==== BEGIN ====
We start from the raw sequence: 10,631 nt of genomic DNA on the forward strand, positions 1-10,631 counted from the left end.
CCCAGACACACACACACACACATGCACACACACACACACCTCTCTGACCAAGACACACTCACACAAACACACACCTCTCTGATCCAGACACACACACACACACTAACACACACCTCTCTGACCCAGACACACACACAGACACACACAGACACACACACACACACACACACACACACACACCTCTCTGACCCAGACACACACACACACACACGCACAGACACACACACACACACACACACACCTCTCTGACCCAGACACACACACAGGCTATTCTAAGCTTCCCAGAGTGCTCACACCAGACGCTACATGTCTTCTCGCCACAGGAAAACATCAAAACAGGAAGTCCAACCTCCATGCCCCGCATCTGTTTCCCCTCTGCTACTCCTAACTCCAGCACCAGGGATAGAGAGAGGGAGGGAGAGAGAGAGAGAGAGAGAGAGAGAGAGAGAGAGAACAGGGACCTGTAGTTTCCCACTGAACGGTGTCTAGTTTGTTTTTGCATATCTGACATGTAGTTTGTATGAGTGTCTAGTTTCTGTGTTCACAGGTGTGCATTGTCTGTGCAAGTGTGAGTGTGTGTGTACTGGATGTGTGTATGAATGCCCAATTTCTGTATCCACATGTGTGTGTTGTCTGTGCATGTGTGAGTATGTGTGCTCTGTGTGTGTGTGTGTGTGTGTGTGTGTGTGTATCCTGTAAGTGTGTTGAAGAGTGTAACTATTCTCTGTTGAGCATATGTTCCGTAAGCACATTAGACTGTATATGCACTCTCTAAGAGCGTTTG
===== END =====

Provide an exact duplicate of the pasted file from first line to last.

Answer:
We start from the raw sequence: 10,631 nt of genomic DNA on the forward strand, positions 1-10,631 counted from the left end.
CCCAGACACACACACACACACATGCACACACACACACACCTCTCTGACCAAGACACACTCACACAAACACACACCTCTCTGATCCAGACACACACACACACACTAACACACACCTCTCTGACCCAGACACACACACAGACACACACAGACACACACACACACACACACACACACACACACCTCTCTGACCCAGACACACACACACACACACGCACAGACACACACACACACACACACACACCTCTCTGACCCAGACACACACACAGGCTATTCTAAGCTTCCCAGAGTGCTCACACCAGACGCTACATGTCTTCTCGCCACAGGAAAACATCAAAACAGGAAGTCCAACCTCCATGCCCCGCATCTGTTTCCCCTCTGCTACTCCTAACTCCAGCACCAGGGATAGAGAGAGGGAGGGAGAGAGAGAGAGAGAGAGAGAGAGAGAGAGAGAGAACAGGGACCTGTAGTTTCCCACTGAACGGTGTCTAGTTTGTTTTTGCATATCTGACATGTAGTTTGTATGAGTGTCTAGTTTCTGTGTTCACAGGTGTGCATTGTCTGTGCAAGTGTGAGTGTGTGTGTACTGGATGTGTGTATGAATGCCCAATTTCTGTATCCACATGTGTGTGTTGTCTGTGCATGTGTGAGTATGTGTGCTCTGTGTGTGTGTGTGTGTGTGTGTGTGTGTGTATCCTGTAAGTGTGTTGAAGAGTGTAACTATTCTCTGTTGAGCATATGTTCCGTAAGCACATTAGACTGTATATGCACTCTCTAAGAGCGTTTG